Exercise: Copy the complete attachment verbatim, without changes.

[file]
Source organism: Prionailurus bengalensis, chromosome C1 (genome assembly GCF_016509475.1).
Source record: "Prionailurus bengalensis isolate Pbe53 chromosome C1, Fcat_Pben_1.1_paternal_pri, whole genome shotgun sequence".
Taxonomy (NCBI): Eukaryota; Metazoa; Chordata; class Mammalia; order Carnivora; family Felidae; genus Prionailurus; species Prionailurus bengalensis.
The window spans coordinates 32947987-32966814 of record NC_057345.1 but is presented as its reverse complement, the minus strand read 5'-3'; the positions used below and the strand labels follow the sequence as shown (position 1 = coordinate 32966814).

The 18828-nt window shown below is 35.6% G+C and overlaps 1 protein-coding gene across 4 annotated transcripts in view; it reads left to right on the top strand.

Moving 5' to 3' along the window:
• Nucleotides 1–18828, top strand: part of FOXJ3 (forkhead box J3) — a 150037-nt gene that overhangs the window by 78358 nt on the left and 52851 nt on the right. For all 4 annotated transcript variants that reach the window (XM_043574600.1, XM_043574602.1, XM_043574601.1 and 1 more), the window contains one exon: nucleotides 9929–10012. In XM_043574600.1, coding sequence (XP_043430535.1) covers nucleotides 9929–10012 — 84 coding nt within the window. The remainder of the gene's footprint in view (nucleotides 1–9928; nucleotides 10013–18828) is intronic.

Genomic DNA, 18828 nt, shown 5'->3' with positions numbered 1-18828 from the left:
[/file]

Source organism: Prionailurus bengalensis, chromosome C1 (genome assembly GCF_016509475.1).
Source record: "Prionailurus bengalensis isolate Pbe53 chromosome C1, Fcat_Pben_1.1_paternal_pri, whole genome shotgun sequence".
Taxonomy (NCBI): Eukaryota; Metazoa; Chordata; class Mammalia; order Carnivora; family Felidae; genus Prionailurus; species Prionailurus bengalensis.
The window spans coordinates 32947987-32966814 of record NC_057345.1 but is presented as its reverse complement, the minus strand read 5'-3'; the positions used below and the strand labels follow the sequence as shown (position 1 = coordinate 32966814).

The 18828-nt window shown below is 35.6% G+C and overlaps 1 protein-coding gene across 4 annotated transcripts in view; it reads left to right on the top strand.

Moving 5' to 3' along the window:
• Nucleotides 1–18828, top strand: part of FOXJ3 (forkhead box J3) — a 150037-nt gene that overhangs the window by 78358 nt on the left and 52851 nt on the right. For all 4 annotated transcript variants that reach the window (XM_043574600.1, XM_043574602.1, XM_043574601.1 and 1 more), the window contains one exon: nucleotides 9929–10012. In XM_043574600.1, coding sequence (XP_043430535.1) covers nucleotides 9929–10012 — 84 coding nt within the window. The remainder of the gene's footprint in view (nucleotides 1–9928; nucleotides 10013–18828) is intronic.

Genomic DNA, 18828 nt, shown 5'->3' with positions numbered 1-18828 from the left: